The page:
August 11-13, 2021
Maison Glad, Jeju, Korea



Tutorial 1: Daehee Jang (Sungshin W. Univ.)
Title: “OS Command Injection Exercise                     
Date : August 11, 10:00 AM (UTC+09:00)


 IoT devices and web applications often provide services by utilizing its underlying OS commands instead of implementing the whole service from scratch. For example, the majority of modern Wi-Fi routers provide network ping service for users to check if their network setup is correct; and its implementation is built on top of existing Linux `ping` command instead of re-implementing the entire ICMP protocol. Re-using OS commands has the benefit of providing fast/accurate service development with minimal engineering effort. However, improper data sanitization exposes such service to OS command injection which is a serious yet easy-to-overlook security flaw. Exploiting OS command injection is way too easy compared to other system exploitation techniques; however, its security impact is high. In this tutorial, I will demonstrate advanced OS command injection techniques against common bash shells and explain how we can bypass various filters/restrictions. Also I will provide a docker-based platform as a small series of CTF/Wargame challenges to practice such exploitation techniques as a lab exercise.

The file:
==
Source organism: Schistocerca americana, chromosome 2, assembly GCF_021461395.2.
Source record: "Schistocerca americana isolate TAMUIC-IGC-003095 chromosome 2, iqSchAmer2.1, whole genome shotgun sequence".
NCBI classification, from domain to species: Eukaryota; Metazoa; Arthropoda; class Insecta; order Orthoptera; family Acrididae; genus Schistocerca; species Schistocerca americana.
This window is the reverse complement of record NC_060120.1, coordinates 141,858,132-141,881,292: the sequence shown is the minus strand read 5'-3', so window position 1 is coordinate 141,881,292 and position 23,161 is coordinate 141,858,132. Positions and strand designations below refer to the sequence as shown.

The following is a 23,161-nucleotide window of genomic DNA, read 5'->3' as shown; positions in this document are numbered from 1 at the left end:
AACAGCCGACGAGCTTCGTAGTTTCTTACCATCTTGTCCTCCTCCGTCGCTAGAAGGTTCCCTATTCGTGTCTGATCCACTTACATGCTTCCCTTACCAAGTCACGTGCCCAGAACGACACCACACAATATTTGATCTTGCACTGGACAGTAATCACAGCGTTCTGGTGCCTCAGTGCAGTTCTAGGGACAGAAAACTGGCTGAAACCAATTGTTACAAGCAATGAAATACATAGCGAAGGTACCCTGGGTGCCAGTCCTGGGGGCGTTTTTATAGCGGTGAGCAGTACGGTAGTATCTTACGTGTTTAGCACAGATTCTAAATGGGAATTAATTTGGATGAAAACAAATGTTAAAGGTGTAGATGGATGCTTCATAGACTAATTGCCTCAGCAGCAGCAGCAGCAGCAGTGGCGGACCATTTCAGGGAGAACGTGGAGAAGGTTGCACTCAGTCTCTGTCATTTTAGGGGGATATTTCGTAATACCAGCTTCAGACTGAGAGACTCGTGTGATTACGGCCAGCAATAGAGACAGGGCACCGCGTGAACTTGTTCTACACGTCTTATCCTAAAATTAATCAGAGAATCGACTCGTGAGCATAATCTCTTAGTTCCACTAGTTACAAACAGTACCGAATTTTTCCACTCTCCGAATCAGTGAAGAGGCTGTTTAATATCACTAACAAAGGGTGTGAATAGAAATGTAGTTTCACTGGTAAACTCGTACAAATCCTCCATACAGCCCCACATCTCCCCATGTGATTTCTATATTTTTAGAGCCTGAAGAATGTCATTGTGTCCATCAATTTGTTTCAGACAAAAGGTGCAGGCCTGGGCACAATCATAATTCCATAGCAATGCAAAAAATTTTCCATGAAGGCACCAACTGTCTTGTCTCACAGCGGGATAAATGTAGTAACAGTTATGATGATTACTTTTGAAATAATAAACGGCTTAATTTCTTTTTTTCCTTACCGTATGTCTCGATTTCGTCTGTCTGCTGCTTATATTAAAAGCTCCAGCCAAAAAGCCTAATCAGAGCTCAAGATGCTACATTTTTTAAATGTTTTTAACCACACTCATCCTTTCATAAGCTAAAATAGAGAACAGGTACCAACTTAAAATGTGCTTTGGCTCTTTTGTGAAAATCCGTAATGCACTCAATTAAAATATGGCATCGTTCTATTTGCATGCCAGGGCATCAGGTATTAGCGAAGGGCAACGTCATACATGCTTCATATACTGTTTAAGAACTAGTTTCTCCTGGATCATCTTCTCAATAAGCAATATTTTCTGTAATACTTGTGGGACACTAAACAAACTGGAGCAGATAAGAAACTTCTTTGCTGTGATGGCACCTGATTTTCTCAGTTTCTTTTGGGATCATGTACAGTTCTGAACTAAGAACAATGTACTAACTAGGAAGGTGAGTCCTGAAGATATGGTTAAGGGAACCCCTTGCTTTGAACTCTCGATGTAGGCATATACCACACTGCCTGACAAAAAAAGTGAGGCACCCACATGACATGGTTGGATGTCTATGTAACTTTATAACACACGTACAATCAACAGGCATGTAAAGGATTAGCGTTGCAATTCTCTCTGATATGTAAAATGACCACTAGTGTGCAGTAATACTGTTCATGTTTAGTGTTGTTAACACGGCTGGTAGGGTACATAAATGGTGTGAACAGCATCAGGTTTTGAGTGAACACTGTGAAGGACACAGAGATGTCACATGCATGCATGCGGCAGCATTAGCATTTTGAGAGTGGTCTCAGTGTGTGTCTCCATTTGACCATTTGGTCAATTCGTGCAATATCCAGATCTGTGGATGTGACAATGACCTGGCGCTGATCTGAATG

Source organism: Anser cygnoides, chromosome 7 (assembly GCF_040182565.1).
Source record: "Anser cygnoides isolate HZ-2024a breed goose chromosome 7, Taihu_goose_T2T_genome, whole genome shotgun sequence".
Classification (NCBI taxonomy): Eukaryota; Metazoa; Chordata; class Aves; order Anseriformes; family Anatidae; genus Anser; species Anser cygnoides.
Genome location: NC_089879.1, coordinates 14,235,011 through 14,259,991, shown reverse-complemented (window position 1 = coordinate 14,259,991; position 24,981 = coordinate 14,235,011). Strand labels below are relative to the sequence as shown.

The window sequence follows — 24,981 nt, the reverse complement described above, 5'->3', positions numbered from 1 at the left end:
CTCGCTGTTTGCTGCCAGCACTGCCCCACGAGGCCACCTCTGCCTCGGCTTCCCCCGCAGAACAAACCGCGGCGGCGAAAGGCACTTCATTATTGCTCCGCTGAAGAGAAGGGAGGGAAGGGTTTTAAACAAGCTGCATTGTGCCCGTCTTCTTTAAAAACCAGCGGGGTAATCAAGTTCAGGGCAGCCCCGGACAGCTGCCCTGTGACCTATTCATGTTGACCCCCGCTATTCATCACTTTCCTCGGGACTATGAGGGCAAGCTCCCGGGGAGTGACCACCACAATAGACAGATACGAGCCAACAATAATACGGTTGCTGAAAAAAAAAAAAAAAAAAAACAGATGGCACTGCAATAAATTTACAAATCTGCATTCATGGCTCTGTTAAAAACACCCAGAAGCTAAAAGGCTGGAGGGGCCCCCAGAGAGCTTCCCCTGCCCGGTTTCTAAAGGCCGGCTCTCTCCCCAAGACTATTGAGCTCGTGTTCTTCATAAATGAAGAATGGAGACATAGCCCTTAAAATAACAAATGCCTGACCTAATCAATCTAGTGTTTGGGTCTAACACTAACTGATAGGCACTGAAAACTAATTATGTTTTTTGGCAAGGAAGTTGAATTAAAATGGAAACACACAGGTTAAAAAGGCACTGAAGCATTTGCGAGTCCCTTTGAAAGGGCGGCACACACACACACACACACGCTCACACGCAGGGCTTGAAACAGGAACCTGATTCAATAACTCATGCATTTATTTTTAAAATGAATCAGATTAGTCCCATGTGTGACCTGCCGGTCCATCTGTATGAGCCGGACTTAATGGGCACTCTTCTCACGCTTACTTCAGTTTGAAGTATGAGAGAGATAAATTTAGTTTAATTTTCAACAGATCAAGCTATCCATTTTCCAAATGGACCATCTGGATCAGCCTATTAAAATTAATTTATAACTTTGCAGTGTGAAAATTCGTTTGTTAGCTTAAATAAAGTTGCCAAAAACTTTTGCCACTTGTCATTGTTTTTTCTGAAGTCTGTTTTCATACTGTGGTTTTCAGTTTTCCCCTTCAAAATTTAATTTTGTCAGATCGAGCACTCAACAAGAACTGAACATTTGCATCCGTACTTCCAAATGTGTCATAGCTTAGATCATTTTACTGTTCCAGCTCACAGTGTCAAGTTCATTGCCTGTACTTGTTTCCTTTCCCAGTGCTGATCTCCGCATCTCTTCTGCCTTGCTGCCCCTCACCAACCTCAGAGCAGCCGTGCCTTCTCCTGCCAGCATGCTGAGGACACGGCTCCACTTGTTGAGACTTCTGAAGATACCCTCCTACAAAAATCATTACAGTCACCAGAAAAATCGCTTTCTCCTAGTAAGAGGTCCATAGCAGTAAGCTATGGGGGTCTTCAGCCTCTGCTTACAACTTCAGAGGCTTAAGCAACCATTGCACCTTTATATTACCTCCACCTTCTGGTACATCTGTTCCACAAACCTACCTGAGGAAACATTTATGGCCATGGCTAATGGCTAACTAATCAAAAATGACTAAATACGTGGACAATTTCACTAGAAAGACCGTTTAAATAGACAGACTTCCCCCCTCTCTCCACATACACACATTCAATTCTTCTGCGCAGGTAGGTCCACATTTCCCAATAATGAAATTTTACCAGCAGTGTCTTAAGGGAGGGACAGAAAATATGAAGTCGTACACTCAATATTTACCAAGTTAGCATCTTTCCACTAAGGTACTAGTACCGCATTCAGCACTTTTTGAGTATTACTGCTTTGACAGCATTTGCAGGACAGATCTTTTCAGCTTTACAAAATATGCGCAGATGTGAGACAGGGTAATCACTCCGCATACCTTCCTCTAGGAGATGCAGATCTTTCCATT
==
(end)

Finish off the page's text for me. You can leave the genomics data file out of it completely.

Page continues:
Tutorial 2: Hojoon Lee (Sungkyunkwan Univ.)
Title: “Isolating and Protecting Sensitive Program Components with Intel SGX”
Date : August 12, 16:00 PM (UTC+09:00)


 Ensuring confidentiality and integrity of sensitive workloads is becoming increasingly more difficult with today's computing systems. Modern software is growing more and more complex and inevitably contains bugs. The presence of vulnerabilities in user programs and even operating system kernels render the protection of secrets a daunting challenge. Trusted Execution Environments (TEEs) ensures confidentiality and integrity of sensitive program code and data by constructing a safe and isolated execution compartment within the system by leveraging hardware support for isolation in modern architectures.
 Intel has introduced Software Guard eXtension (SGX) in its processor architecture to provide secure enclaves for protecting program secrets. This tutorial will discuss the security model, design patterns, and applications of SGX. Then, we will write a simple SGX-protected program together to provide a hands-on experience with trusted execution environments.